The country is now awarded slightly more than half the 100 points available, and has kept close on the heels of Bulgaria and Romania, which are similarly improving in the survey, but are already rated investment grade according to Fitch and Moody’s.
Hungary has moved back into the third of ECR’s five risk tiers, a position that is normally indicative of a triple-B rating, but are the agencies poised to make the change?
Solid case despite drawbacks
Olivér Kovács, an ICEG European Centre research fellow, states that in terms of hard statistics “it seems that Hungary has been on an improving track”.
This is borne out by decent economic growth rates for a second year in a row, which are expected to continue into the second half of this year, albeit at a slower pace as the effects of EU transfers, a bumper harvest, auto-sector investments and other temporary factors fade.
Hungary is vulnerable to a downturn in Europe, too, in light of its highly open, export-dependent economy.
However, inflation is negligible – keeping borrowing costs low – the unemployment rate is gradually falling and, moreover, the fiscal deficit has shrunk substantially.
Public debt is high, but its structure is vastly improved owing to the central bank’s “self-financing plan” and strong demand for government bonds reducing the share of liabilities denominated in foreign currency.
The conversion of all retail foreign currency loans to forints, which was one of Hungary’s main sources of vulnerability, has been removed from the banking system.
“The deficit may even come in below 2% of GDP this year [underperforming the 2.4% target],” believes Gergely Tardos, head of research at OTP Bank.
Others are less confident, but keeping the deficit below 3% with a comfortable margin seems assured.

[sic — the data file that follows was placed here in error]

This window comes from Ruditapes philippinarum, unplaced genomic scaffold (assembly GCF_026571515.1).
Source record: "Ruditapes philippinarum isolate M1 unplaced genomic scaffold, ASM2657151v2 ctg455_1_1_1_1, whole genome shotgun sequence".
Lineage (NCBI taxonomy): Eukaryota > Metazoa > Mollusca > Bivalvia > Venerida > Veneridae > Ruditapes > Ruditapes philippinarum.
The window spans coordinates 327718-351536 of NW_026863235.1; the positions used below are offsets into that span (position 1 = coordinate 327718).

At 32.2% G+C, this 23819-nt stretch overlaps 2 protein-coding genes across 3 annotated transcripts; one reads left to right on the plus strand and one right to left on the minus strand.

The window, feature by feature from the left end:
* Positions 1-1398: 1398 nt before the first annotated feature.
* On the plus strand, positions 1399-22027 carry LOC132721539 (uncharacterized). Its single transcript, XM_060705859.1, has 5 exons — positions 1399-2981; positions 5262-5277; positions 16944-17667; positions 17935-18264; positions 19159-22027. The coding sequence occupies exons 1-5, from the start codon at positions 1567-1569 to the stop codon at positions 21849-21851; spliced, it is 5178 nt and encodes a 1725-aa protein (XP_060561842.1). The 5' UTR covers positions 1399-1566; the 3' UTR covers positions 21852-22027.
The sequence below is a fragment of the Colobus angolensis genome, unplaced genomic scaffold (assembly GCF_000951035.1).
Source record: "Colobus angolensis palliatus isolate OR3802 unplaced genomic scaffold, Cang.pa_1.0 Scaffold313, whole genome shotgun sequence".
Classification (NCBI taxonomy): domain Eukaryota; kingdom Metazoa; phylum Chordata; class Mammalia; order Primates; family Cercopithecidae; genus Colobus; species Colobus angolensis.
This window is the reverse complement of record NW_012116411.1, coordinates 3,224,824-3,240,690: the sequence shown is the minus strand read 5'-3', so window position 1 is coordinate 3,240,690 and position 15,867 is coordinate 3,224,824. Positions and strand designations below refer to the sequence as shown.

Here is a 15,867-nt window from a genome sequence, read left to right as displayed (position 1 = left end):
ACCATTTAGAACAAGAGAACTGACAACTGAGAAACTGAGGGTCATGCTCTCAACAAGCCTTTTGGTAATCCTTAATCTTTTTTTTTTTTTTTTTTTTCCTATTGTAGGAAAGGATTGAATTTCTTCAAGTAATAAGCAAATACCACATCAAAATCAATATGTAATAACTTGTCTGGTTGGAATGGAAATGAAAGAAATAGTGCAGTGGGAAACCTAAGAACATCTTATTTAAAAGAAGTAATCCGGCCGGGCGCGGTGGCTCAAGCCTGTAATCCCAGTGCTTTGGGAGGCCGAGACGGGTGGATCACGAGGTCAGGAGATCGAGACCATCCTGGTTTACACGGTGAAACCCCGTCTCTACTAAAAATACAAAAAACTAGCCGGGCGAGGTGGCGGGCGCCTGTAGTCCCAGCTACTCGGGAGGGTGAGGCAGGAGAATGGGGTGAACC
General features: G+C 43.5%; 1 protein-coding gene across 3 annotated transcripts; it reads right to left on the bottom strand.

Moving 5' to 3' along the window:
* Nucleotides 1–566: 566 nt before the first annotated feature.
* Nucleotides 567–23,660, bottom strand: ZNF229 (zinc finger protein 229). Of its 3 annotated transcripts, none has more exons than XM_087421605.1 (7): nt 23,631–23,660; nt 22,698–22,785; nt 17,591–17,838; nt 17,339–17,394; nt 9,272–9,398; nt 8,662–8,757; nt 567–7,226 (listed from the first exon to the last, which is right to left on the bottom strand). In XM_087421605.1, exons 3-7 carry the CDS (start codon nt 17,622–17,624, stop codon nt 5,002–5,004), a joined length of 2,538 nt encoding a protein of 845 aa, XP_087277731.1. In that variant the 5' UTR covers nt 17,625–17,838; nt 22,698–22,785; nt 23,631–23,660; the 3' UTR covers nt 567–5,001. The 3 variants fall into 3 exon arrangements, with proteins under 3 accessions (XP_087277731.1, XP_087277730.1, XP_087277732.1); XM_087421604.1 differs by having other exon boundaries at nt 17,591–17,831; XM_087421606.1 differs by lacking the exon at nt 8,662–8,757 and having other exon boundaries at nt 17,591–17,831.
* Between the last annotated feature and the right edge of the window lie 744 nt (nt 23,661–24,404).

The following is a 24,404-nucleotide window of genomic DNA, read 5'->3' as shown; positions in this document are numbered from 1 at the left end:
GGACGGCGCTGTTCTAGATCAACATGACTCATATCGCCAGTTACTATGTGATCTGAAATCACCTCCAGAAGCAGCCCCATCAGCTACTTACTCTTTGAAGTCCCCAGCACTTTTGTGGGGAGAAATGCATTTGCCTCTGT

The combined current and capital-account surplus moreover provides resilience to declining EU transfers and it can be added that Hungary has repaid an IMF loan early.
ICEG’s Kovács believes there is some debate to be had over how the government has achieved all this, noting among other things the populist political system, unorthodox policies and lack of full central-bank independence.
Andras Vertes, chairman of GKI Economic Research, sounds a note of caution, too, pointing to slowing economic growth, the strains caused by the migrant crisis and tensions in the public sector caused by the government’s policies.
Comparing Hungary with Bulgaria and Romania emphasises there is little distinction overall, but Hungary it is still lagging somewhat on most individual risk indicators, barring corruption and government stability:
However, as OTP’s Tardos points out: “Hungary has been turned from a very vulnerable country to a very resilient one, and even if these factors were well-known for a while it takes time for the markets to accept this.”
With Hungary’s risk score on an upward trend, it cannot be long before the first credit-rating agency breaks cover and finally restores Hungary to an investment grade.
Even GKI’s Vertes concurs, acknowledging the elimination of FX has been successful, alongside the credit for growth programme improving the availability of bank funding, and admitting in spite of his conservatism that “an upgraded credit rating is still possible in 2016”.
Hungary’s diminishing risk profile would certainly justify it.
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